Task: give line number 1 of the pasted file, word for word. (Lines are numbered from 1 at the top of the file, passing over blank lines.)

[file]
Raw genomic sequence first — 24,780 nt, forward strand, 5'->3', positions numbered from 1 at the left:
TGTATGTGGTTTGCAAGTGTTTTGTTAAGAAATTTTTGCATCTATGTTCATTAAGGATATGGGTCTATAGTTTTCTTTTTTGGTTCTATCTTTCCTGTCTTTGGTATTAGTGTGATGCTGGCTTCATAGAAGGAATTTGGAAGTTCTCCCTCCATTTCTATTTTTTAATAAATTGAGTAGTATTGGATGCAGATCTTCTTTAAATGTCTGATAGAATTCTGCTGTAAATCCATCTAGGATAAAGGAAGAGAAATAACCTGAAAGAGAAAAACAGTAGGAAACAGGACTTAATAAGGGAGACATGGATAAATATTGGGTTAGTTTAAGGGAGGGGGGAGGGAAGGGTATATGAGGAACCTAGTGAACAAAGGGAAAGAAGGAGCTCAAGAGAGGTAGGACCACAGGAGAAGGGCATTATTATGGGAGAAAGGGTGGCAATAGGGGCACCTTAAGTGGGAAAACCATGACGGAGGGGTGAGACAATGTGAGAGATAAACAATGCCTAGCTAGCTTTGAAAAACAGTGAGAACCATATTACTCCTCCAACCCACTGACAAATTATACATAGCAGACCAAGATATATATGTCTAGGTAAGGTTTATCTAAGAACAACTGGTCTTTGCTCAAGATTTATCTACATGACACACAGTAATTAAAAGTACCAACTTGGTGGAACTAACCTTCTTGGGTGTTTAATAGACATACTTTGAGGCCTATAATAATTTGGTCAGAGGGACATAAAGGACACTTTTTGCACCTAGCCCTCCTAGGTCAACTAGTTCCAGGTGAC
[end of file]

Raw genomic sequence first — 24,780 nt, forward strand, 5'->3', positions numbered from 1 at the left: